According to the Government’s press release it is “radical”, “ground breaking” and “unprecedented” which will “revolutionise” local communities. But stripping away the clichés what do the new Localism Bill and the council budget settlements announced today actually mean for Chislehurst?
Council tax rises
Bromley Council has emerged relatively well from the council cuts with a year-on-year budget reduction of 2.5 per cent.
This is below the 4.4 per cent UK council average and lower than Bromley’s neighbours – Lewisham, Greenwich, Bexley and Croydon.
The Government has also announced a fund to help pay for services that might have come from a tax rise, so on paper at least the prospect of a big council tax rise in Bromley is low.
The right to veto
If there is a hefty council tax rise then under the Localism Bill proposals residents will have the right to veto the rise in a special local referendum. However, we’ll only be able to use the veto if the tax rise is above an as-yet unspecified ceiling to be decided by MPs.
In a further attempt to give power to the local people, we’ll be able to call – if there is sufficient support – for a referendum on a specific local issue. Local authorities and public bodies will be required to “take note” of the result. Whether this will have any real effect is debatable given that, for example, the local NHS Trust failed to “take note” of the very significant protest over the closure of Queen Mary’s A&E department. However, local referenda will certainly put issues on the public agenda.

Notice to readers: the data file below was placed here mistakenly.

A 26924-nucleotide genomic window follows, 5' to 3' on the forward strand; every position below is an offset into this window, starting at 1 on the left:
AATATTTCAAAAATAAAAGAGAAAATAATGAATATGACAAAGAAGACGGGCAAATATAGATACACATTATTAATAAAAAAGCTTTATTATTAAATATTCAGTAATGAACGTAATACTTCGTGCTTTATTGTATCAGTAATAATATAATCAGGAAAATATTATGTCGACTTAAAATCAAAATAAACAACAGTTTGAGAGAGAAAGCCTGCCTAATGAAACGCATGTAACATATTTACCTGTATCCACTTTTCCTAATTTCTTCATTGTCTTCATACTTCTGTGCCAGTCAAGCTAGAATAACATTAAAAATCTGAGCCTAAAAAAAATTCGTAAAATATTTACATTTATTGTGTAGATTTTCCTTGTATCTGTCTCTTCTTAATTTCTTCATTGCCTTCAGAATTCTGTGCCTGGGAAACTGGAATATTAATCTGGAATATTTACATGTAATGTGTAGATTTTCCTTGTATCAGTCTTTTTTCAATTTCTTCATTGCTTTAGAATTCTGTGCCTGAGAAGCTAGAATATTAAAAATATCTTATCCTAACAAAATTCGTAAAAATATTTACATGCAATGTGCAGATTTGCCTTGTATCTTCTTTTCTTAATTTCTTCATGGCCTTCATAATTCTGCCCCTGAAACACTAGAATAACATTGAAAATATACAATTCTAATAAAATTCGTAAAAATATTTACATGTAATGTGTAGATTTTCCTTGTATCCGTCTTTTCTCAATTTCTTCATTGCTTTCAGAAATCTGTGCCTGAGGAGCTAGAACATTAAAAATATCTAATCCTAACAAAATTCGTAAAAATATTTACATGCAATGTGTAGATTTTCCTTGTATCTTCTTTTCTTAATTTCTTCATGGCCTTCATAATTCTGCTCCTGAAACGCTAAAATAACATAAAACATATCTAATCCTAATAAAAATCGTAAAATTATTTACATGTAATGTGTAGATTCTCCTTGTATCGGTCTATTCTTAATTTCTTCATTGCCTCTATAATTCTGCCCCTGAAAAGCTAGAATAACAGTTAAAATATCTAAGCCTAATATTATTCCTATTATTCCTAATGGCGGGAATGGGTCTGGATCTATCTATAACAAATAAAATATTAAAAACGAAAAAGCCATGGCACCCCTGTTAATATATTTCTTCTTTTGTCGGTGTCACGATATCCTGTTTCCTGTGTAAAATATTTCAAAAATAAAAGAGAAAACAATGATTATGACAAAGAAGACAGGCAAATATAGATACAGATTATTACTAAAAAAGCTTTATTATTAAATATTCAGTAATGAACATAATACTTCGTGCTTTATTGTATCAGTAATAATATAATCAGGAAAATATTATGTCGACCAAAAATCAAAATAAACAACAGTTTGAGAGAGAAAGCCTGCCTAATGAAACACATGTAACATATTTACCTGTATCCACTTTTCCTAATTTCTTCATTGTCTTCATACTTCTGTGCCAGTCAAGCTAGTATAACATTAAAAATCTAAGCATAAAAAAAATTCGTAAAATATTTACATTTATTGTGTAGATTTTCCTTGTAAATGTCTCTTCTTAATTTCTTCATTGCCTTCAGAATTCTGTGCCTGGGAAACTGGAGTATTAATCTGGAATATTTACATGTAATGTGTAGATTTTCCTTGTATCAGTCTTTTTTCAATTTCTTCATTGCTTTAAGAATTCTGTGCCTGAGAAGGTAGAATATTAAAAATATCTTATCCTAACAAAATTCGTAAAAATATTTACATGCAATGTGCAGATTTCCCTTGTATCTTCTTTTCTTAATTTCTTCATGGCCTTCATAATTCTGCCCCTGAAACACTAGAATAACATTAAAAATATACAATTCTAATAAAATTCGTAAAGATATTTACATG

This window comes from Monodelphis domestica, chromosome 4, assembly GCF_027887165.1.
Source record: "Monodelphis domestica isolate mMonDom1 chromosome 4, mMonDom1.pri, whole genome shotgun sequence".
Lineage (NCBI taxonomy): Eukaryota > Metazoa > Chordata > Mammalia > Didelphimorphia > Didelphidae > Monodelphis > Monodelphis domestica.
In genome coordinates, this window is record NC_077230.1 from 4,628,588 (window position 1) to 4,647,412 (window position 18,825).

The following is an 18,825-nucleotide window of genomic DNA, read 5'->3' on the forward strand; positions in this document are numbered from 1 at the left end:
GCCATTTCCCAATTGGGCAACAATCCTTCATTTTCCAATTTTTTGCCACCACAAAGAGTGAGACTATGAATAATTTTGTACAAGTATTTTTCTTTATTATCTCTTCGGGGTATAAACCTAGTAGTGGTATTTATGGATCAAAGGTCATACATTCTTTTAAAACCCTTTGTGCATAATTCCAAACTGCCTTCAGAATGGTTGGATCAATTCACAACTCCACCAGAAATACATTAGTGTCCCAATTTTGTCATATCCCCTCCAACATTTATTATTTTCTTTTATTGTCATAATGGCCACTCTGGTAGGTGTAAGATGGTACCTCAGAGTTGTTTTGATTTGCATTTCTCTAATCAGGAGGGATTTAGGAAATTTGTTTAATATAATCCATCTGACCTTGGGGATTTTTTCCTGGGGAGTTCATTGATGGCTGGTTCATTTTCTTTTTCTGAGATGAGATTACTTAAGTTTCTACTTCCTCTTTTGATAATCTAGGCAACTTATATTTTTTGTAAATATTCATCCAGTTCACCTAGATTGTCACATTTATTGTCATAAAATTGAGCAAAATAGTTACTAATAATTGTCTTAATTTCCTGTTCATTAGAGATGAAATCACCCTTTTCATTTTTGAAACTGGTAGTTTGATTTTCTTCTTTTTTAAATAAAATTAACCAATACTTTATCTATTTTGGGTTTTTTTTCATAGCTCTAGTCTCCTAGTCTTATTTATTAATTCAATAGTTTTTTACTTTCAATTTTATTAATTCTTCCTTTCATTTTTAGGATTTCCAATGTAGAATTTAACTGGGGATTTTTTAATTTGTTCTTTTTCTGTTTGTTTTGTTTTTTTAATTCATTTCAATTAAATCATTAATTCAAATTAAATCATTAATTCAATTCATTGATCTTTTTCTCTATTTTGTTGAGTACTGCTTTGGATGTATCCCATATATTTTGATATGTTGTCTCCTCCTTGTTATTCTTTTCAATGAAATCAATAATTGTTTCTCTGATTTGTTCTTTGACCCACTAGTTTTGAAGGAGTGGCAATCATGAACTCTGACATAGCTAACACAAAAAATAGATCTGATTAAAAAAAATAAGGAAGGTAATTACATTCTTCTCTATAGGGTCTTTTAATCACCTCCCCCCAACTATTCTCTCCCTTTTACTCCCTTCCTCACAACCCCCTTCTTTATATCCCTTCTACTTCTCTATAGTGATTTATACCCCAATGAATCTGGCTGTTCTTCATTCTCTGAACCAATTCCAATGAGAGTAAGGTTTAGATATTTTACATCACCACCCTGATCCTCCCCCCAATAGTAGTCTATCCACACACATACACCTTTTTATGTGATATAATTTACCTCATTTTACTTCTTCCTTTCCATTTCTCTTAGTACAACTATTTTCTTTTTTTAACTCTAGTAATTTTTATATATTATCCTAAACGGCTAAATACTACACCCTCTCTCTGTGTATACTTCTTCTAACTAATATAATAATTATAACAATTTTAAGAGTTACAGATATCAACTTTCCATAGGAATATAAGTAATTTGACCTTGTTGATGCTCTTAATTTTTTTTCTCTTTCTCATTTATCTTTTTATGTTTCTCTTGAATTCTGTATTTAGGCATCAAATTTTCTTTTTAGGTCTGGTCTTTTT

Big Society bin men
There are proposals in the Bill that go deep into Big Society territory – the David Cameron ideology about getting local people to do stuff for themselves rather than relying on the state. It is here that the Government will have to do a bit more explaining.
The boldest idea is of “local challenge”. It goes like this: If we are unhappy with a Bromley Council service and think we can do the job better ourselves then we should form a community group. We then need to challenge the council which may open the service to tender. Through our community group we then bid to run the service.
It’ll be interesting to see how many local people have the time, skills or inclination to do this.
What do you think? Is the idea of local people running local services bonkers or a brainwave? Leave us your comments at the end of this article.